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My Darling Bride: Chapter 28


The next day, I take off the paper gown and slip my bra and blouse back on. I’ve just gotten settled into the chair inside the doctor’s office when Dr. Shultz, my cardiac surgeon, comes in. Around forty, he’s balding and thin, with a kind face. He’s holding papers in his hand, results from this latest EKG, I presume.

It’s not my first visit here since my surgery. I did my postop appointment here and another follow-up. After my heart did something weird at the beach, I came back in for more tests, blood work, a urinalysis, x-rays, an echocardiogram, and a stress test.

He takes a seat across from me, and I clench my hands. “As previously discussed, we used cryothermal energy to make several precise modifications to your heart tissue in the left atrium. These cuts formed a web of lines that became scar tissue. This scarring works to block the irregular electrical signals from your heart. The ones we placed in the first procedure weren’t adequate. It has improved your diagnosis, this is true, but there’s a few places we missed. This isn’t uncommon. Only about fifty to seventy percent of mini mazes are completely successful.”

I nod, chewing on my bottom lip as the news sinks in. I swallow. “So what’s next?”

“We could try medications, but they didn’t work before.”


“Several patients require a second mini maze, which are more successful. I don’t recommend that you wait. Every day you experience an episode weakens your heart. At this time you’ve only had a few brief episodes, but you don’t want to remain in an A-fib status for longer than forty-eight hours. We want you around for a long time, Emmy.”

“Yes.” My brain races with what needs to be done to get ready for surgery. I’ll need to prepare Babs and Jane at the store. And Graham? He’s got football season approaching. The last thing he’ll want is an invalid wife. Not that it matters.

I study my hands in my lap, twisting them.

“A second procedure has a higher success rate, so that is what we’ll focus on, yes?” He pauses. “Are you all right, Emmy? Do you feel light headed?”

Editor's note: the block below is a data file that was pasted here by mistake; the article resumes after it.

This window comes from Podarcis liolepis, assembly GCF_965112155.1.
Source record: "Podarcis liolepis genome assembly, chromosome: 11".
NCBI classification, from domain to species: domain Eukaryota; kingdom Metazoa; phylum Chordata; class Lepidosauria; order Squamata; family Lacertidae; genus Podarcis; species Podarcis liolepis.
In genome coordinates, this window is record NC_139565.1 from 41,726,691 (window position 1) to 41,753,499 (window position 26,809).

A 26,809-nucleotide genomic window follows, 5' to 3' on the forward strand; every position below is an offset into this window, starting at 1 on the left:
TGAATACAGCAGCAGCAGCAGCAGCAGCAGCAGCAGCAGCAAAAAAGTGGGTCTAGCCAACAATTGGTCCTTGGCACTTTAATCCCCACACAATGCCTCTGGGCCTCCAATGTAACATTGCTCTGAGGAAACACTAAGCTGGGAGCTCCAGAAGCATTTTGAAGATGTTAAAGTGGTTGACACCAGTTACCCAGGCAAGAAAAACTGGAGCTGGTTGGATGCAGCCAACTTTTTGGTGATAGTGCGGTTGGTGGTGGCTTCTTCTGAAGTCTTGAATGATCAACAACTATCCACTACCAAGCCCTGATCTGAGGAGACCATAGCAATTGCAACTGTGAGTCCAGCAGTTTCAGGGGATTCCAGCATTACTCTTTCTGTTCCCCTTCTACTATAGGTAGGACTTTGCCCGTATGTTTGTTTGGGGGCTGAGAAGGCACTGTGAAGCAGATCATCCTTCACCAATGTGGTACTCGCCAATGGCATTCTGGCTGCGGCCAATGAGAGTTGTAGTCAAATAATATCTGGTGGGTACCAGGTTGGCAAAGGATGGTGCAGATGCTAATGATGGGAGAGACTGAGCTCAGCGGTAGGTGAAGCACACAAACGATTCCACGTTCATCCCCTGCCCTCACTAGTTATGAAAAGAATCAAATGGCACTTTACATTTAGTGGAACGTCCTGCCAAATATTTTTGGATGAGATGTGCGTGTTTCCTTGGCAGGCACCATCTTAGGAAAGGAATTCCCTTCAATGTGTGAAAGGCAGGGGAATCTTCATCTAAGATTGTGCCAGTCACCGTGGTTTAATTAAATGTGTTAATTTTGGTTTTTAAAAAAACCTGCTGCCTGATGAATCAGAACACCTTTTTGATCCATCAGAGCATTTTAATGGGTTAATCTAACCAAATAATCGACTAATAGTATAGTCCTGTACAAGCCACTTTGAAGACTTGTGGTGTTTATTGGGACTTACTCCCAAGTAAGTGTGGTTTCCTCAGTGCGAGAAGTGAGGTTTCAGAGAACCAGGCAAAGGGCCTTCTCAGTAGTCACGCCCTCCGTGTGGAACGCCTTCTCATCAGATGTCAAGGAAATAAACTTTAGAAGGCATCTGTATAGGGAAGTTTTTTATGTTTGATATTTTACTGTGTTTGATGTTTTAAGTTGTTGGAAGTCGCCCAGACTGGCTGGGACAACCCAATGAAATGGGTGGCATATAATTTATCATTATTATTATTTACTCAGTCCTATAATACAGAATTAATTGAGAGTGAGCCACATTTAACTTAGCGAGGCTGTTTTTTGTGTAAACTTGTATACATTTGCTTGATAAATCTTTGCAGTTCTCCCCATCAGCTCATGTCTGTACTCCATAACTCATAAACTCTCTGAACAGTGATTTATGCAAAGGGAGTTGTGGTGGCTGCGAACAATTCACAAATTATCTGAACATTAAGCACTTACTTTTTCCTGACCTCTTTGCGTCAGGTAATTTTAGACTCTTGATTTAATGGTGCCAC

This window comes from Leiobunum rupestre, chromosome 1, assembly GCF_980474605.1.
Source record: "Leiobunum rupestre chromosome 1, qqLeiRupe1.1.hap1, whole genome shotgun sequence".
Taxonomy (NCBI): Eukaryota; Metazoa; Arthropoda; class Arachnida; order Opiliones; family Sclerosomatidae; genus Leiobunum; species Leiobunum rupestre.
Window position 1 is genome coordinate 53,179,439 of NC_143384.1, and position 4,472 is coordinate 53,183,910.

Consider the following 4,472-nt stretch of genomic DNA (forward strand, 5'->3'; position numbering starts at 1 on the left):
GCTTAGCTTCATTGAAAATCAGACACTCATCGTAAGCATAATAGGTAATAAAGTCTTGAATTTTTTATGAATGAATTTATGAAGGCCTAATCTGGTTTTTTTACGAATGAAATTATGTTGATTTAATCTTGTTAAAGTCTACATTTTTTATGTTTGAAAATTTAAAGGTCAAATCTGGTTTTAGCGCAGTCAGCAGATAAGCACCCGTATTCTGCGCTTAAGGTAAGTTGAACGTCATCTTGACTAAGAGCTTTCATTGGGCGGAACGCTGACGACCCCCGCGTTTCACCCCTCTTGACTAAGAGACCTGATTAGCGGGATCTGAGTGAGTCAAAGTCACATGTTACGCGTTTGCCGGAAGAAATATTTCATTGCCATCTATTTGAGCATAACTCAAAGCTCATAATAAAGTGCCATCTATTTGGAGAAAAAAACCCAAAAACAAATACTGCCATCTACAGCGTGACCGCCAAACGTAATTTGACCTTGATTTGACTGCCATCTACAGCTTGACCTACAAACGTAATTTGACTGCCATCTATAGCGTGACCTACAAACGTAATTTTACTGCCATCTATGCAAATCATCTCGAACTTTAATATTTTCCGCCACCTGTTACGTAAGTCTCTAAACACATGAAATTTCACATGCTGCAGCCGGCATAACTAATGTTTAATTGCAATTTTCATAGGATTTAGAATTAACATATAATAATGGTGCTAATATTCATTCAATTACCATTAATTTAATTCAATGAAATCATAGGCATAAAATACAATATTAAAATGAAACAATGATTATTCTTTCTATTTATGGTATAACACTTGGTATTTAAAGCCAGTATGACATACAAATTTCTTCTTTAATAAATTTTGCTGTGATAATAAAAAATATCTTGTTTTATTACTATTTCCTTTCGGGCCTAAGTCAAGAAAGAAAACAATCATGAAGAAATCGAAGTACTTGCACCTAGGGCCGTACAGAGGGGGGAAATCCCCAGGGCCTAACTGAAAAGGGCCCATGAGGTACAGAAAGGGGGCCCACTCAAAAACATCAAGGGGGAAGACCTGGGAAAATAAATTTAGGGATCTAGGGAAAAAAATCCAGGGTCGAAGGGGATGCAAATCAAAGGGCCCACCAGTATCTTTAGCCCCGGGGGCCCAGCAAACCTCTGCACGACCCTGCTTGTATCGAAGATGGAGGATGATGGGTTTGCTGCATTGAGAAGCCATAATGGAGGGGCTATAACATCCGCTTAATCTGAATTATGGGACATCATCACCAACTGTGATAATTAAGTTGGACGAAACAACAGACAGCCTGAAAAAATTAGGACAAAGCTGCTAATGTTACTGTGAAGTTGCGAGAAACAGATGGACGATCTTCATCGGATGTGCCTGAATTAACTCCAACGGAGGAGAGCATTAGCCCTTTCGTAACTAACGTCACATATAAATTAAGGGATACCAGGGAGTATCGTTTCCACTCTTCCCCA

I glance up. “No. I’m fine. Just other things going on in my life.”

“I understand. It’s not the news you wanted to hear. You do need to avoid stress. Is that possible right now?”

Ha. “I’ll try.”

“Like before, we’ll make three to six keyhole-shaped incisions on either side of your chest, around your ribs and under your breast area. We’ll insert the device through those holes to reach your heart. Your heart will never stop beating.”

“I remember.” It was a fear of mine that it might stop and never pick back up.

“The surgery will take about three hours, and then we’ll put you in ICU for monitoring. If all looks well, you’ll get a regular room and can be discharged in three days. Your risks are bleeding, infection, stroke, pneumonia, heart attack.”

“Last time, I went back to work after a few days at home. Did I mess it up somehow?”

He frowns. “No, but you shouldn’t have. Sometimes it takes a couple of days for the anesthesia to completely wear off. I suggest you wait and see how you feel, but at least wait a week before you go to work. The nurse will give you a list of things you shouldn’t do, such as lifting, care of the incisions, et cetera. She’ll also get your surgery scheduled, all right?”

“How many of these can I have? If this one doesn’t work?”

“Some people have several over their lifetime. We’ll get it right this time, Emmy.” He comes over and pats me on the shoulder to reassure me, but that dread from earlier has settled deep in my bones. The bad premonition I had came true yesterday: Graham and I are over.


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